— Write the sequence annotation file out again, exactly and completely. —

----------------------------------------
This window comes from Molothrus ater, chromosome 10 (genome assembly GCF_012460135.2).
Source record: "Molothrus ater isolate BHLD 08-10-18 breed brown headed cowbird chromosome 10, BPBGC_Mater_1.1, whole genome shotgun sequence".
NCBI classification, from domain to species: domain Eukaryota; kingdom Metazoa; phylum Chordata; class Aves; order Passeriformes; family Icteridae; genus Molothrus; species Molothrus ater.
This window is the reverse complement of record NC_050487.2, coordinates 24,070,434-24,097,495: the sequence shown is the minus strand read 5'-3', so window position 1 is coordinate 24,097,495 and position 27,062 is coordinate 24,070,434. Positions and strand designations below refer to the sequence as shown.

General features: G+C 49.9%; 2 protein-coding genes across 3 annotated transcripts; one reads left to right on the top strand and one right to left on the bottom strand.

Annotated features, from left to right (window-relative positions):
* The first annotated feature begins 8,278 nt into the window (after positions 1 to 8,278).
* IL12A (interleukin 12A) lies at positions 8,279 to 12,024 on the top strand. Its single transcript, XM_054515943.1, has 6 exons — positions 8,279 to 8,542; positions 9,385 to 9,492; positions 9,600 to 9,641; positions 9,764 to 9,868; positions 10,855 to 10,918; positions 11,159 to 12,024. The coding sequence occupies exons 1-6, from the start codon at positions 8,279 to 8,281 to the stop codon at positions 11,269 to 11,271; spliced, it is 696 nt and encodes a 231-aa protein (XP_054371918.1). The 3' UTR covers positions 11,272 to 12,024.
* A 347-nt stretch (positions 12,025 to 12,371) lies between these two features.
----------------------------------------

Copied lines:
This window comes from Molothrus ater, chromosome 10 (genome assembly GCF_012460135.2).
Source record: "Molothrus ater isolate BHLD 08-10-18 breed brown headed cowbird chromosome 10, BPBGC_Mater_1.1, whole genome shotgun sequence".
NCBI classification, from domain to species: domain Eukaryota; kingdom Metazoa; phylum Chordata; class Aves; order Passeriformes; family Icteridae; genus Molothrus; species Molothrus ater.
This window is the reverse complement of record NC_050487.2, coordinates 24,070,434-24,097,495: the sequence shown is the minus strand read 5'-3', so window position 1 is coordinate 24,097,495 and position 27,062 is coordinate 24,070,434. Positions and strand designations below refer to the sequence as shown.

General features: G+C 49.9%; 2 protein-coding genes across 3 annotated transcripts; one reads left to right on the top strand and one right to left on the bottom strand.

Annotated features, from left to right (window-relative positions):
* The first annotated feature begins 8,278 nt into the window (after positions 1 to 8,278).
* IL12A (interleukin 12A) lies at positions 8,279 to 12,024 on the top strand. Its single transcript, XM_054515943.1, has 6 exons — positions 8,279 to 8,542; positions 9,385 to 9,492; positions 9,600 to 9,641; positions 9,764 to 9,868; positions 10,855 to 10,918; positions 11,159 to 12,024. The coding sequence occupies exons 1-6, from the start codon at positions 8,279 to 8,281 to the stop codon at positions 11,269 to 11,271; spliced, it is 696 nt and encodes a 231-aa protein (XP_054371918.1). The 3' UTR covers positions 11,272 to 12,024.
* A 347-nt stretch (positions 12,025 to 12,371) lies between these two features.